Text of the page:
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So your crypto investment didn’t pan out? You’re not alone

August 24, 2022, 4:18 PM UTC
A man and a woman balancing on a Bitcoin
A study published this week by Pew Research Center found that 46% of Americans that invested in crypto said their investments have done worse than expected.
Photo illustration by Fortune; original photos by Getty Images

If your crypto investment didn’t work out how you thought it would, you’re not the only one. 

A study published this week by Pew Research Center found that 46% of Americans who invested in cryptocurrencies said their investments performed worse than expected.

Only 15% of respondents said theirs exceeded expectations, while 31% said they met expectations. 

The results, collected in July but published on Tuesday, give a clearer picture of the widespread pain that the current crypto bear market has inflicted on the average investor.

Cumulatively, the crypto market is down about $2 trillion in value since peaking late last year, and it even fell below $1 trillion in June for the first time since January 2021. The most popular cryptocurrency, Bitcoin, was trading on Wednesday at about $21,493, down 54% from the start of the year. Ethereum, the second-biggest crypto by market cap, was down about 56% year-to-date, trading at $1,651.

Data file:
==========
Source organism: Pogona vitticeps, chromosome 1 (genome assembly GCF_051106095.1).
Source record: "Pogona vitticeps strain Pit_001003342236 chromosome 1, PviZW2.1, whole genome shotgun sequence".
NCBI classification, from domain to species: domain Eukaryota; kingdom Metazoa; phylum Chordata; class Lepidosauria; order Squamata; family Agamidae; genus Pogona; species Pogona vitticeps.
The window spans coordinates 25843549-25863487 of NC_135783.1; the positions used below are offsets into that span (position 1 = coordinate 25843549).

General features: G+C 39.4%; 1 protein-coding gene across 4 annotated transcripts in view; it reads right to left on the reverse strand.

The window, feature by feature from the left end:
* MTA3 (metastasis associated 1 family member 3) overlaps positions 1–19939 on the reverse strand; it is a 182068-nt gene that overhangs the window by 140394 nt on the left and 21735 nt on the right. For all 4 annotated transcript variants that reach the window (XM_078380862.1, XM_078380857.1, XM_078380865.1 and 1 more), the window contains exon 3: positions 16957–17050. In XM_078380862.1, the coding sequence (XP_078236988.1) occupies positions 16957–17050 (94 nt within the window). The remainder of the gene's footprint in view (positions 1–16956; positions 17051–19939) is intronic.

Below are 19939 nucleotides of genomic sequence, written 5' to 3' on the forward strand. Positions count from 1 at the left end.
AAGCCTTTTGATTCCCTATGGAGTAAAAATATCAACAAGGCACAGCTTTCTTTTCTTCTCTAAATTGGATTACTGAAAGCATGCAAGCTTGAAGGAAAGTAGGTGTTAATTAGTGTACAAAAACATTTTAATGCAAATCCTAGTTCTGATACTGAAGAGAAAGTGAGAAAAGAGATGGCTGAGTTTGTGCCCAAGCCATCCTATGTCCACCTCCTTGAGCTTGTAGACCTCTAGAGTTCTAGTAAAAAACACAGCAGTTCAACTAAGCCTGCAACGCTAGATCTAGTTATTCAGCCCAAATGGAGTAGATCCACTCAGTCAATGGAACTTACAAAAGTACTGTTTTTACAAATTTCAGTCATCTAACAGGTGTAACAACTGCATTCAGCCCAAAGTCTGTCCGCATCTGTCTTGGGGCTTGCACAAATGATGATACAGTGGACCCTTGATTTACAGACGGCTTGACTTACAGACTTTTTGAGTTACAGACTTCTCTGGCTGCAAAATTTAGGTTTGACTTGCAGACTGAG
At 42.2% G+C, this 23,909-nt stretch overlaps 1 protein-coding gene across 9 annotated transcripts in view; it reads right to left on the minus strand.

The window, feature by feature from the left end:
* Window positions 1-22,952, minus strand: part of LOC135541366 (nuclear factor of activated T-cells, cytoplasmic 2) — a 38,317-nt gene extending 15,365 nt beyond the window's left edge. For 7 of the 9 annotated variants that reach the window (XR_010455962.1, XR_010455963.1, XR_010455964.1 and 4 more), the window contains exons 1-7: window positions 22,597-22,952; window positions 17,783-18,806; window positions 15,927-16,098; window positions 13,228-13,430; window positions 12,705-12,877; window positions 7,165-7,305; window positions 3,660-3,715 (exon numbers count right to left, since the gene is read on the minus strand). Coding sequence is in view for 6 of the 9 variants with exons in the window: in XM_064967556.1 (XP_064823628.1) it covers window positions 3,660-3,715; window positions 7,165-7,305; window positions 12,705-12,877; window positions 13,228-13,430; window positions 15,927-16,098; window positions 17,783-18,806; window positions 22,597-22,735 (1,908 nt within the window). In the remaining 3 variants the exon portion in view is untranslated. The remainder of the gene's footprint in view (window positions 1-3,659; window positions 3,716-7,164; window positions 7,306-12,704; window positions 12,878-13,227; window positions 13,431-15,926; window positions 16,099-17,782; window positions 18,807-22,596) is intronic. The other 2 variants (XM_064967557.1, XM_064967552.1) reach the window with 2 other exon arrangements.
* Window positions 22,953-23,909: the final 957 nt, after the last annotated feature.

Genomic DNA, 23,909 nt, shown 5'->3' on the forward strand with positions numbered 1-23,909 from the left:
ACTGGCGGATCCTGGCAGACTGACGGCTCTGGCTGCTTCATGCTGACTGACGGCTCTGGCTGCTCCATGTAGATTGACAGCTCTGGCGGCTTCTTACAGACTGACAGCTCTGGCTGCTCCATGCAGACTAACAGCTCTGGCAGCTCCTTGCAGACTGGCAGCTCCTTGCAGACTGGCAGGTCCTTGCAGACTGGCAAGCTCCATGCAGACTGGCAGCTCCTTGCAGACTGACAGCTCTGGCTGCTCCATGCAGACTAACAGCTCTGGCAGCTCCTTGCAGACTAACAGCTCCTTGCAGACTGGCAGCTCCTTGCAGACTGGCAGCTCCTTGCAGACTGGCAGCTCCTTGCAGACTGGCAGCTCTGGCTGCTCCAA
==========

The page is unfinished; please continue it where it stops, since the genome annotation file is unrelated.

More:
That turmoil also may have discouraged newcomers from investing in the asset class. Despite crypto’s increasing prominence, Pew found that only 16% of U.S. adults had invested in crypto, about the same percentage who said they’d invested back in September. Among those surveyed, 12% said they’d heard nothing about crypto at all.

Many smaller investors have seen holdings evaporate during the downturn. In May, the algorithmic stablecoin Terra by Terraform Labs lost its peg it to the U.S. dollar. The stablecoin, which maintained its value through an algorithmic balancing act with another Terraform Labs cryptocurrency, Luna, eventually collapsed, driving the price of Luna to next to nothing and devastating investors who’d backed one or both coins.

In July, both crypto lender Celsius and crypto platform Voyager Digital declared bankruptcy after freezing withdrawals, providing retail traders with no guarantees on when or if they could recover their investments.

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